A Home Equity Line of Credit (HELOC) can provide you with a substantial amount of funds that can be used for several purposes, including to cover the cost of renovations, debt consolidation or to cover the cost of higher education. Obtaining a HELOC can offer several benefits and, rather than having to borrow a set amount of money upfront, this line of credit can be drawn upon whenever you need it.

Home equity line of credit rates are always a variable rate, however, they are often lower than traditional unsecured loans as HELOC is a type of secured loan that uses your home equity as collateral. However, when learning more about HELOCs, it is worth taking the time to learn about alternative borrowing methods that may be available to you in order to make an informed decision before you apply for a loan.

How does a home equity line of credit work?

A Home Equity Line of Credit is a type of home loan that provides a revolving line of credit up to a percentage of a home’s equity. This line of credit loan can be drawn upon whenever you need for whatever you need, but a HELOC is most commonly used to fund:

  • The costs of home improvement or renovation projects.
  • The cost of higher education.
  • Debt consolidation.

Unlike a traditional secured loan, you are not required to borrow immediately. In fact, some homeowners simply have a HELOC to use as an emergency fund, should a need ever arise.

A home equity line of credit is considered a “secured” line of credit, as you use your home’s equity as collateral for the loan. You may be eligible to obtain a HELOC if:

  • You have at least 15 to 20 percent equity in your home (the difference between how much you owe on your home and the value of your home).
  • You have a credit score of at least 620.
  • Your debt-to-income ratio is below 50 percent.

Learn About the Benefits of an Equity Line of Credit

A home equity line of credit offers borrowers several benefits, including:

  • Being easy to qualify for, as your home equity is used as collateral.
  • Access to a line of credit rather than a set loan amount.
  • Being provided with an access card or options to transfer funds online.
  • Longer repayment periods, such as a 10 to 20 year repayment period.
  • Ability to borrow multiple times from the same HELOC.

Potential Drawbacks of a Home Equity Line of Credit

While HELOCs offer several benefits, these lines of credit are not without their potential drawbacks, including:

  • Home equity line of credit rates are adjustable and can increase during periods of inflation.
  • Higher interest rate caps.
  • You may have to pay closing costs with a HELOC and may include annual or early closure fees.

Home Equity Line of Credit vs Line of Credit vs Home Equity Loan

When determining whether or not to apply for a home equity line of credit, it is important to compare HELOCs to alternative loans that may suit your needs. Other common types of loans include lines of credit and home equity loans.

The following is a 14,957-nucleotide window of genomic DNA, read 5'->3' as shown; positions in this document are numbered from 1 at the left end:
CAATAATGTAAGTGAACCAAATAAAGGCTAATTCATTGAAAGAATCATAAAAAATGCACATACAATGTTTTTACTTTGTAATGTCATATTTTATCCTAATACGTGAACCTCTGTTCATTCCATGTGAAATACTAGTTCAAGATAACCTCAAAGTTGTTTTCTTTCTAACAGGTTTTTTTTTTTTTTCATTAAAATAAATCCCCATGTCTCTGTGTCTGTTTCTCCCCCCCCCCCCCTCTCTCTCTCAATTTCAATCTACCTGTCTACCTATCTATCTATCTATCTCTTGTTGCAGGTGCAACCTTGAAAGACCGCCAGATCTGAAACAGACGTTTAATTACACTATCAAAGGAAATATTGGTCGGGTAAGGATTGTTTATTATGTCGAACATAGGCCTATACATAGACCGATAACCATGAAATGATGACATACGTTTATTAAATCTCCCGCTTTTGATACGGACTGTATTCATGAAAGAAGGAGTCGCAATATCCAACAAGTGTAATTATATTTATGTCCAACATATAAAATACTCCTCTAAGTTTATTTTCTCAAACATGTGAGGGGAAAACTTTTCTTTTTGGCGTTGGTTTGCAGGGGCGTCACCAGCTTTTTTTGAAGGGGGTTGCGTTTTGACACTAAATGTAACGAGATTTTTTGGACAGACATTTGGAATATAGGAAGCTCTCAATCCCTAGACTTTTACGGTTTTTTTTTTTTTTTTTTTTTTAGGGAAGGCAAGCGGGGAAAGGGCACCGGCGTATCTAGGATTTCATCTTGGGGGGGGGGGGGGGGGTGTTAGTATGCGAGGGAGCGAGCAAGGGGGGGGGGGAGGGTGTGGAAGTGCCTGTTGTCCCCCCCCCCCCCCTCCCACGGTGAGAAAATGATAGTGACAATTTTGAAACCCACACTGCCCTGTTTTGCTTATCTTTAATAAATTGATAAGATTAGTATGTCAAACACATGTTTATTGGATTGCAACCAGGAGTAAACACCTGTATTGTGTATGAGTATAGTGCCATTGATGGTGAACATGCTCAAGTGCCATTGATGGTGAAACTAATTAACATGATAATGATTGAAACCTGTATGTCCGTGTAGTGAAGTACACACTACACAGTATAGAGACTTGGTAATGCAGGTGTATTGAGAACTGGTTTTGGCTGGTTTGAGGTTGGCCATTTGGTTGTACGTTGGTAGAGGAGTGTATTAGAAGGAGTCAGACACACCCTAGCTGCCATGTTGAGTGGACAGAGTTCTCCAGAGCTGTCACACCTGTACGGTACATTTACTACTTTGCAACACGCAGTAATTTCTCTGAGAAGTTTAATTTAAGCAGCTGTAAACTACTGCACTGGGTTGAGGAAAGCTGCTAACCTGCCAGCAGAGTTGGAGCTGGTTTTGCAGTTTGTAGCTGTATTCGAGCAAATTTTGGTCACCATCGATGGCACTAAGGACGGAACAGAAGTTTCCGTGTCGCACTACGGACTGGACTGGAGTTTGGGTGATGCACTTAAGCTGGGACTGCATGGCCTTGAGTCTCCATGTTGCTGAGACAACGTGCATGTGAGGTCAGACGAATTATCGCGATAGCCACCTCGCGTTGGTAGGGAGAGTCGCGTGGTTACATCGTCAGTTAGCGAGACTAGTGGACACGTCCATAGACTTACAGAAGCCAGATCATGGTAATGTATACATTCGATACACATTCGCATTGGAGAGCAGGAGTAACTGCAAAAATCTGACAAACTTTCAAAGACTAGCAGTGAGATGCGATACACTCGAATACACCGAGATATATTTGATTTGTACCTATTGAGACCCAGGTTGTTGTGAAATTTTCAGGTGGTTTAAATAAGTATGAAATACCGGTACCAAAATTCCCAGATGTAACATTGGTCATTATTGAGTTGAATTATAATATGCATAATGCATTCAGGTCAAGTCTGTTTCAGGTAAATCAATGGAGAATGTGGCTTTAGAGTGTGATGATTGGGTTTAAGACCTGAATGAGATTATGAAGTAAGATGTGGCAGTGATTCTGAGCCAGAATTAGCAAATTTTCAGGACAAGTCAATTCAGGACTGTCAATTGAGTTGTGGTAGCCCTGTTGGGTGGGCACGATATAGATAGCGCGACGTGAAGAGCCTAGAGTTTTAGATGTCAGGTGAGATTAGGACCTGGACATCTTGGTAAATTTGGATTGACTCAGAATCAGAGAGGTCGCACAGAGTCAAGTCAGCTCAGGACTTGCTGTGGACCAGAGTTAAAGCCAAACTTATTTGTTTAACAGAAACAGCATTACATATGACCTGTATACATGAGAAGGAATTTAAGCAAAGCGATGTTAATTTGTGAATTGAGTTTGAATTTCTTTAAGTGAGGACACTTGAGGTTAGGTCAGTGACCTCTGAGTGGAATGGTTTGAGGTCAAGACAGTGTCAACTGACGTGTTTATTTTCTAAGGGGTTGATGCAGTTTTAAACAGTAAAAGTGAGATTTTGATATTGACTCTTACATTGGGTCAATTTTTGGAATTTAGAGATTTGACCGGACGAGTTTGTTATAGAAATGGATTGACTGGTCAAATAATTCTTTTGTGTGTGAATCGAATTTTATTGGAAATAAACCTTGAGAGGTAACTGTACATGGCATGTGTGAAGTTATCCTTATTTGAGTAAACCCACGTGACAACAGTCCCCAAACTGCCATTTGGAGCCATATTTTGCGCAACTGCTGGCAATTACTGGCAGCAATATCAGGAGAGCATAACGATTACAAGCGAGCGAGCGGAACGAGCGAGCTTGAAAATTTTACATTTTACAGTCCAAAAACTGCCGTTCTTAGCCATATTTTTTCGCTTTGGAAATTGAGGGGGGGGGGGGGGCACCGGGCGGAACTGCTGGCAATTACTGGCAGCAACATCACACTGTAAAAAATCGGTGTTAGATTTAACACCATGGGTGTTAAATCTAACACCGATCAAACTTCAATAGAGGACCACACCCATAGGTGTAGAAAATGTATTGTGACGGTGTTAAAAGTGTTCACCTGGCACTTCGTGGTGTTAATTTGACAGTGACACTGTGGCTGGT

What is a home equity loan and how does it compare?

A home equity loan is a type of home loan that is similar to HELOC but includes a set borrow amount that is withdrawn immediately. In addition to immediate funds, you must make monthly mortgage payments on the loan. Payments will go towards your principal balance and interest.

While home equity line of credit rates are adjustable, loans have a rate that is generally fixed. Repayment lengths may also differ between loans and HELOCs depending on the amount that you choose to borrow.

When considering a HELOC vs home equity loan, it is also important to know that most HELOCs allow borrowers to draw funds more than once from the same line of credit while traditional home loans do not generally offer this feature. Additionally, you may accrue a fee from your lender if you pay your home loan off too early whereas HELOCs do not generally carry these penalties.

What is a line of credit loan and how does it compare?

A line of credit is similar to a home equity line of credit as borrowers have the option to choose what and when to borrow, up to the maximum allotted credit amount. However, lines of credit are less specific and are not always considered to be secure. A line of credit is “secure” if borrowers must put up some form of collateral, such as the equity on their home. Secure lines of credit typically offer competitive rates and can be qualified for more easily.

If you choose to apply for an unsecured line of credit, you will likely experience more stringent eligibility requirements, higher interest rates and you may not receive a large credit line. However, one key difference between an equity line of credit and a standard one is that most lines of credits cannot provide the amount of funds as a HELOC or home loan.

The Bottom Line for a HELOC, Line of Credit and Home Equality Loan

While a home equity line of credit, line of credit and home equity loan may all be able to provide you with the funds that you need, each of these types of loans offers different benefits and are associated with different potential drawbacks. Therefore, it is important to select the type of loan that will be best suited for your needs. For example, if you are interested in having access to an emergency fund (should you need one), a HELOC will probably be the best choice for you.

In addition to the reason you are seeking a loan or line of credit, it is important to consider interest rates, the fees that you may accrue and the amount of funds that you may need. Additionally, each type of loan will come with its own eligibility requirements, including minimum credit score and debt-to-income ratio requirements.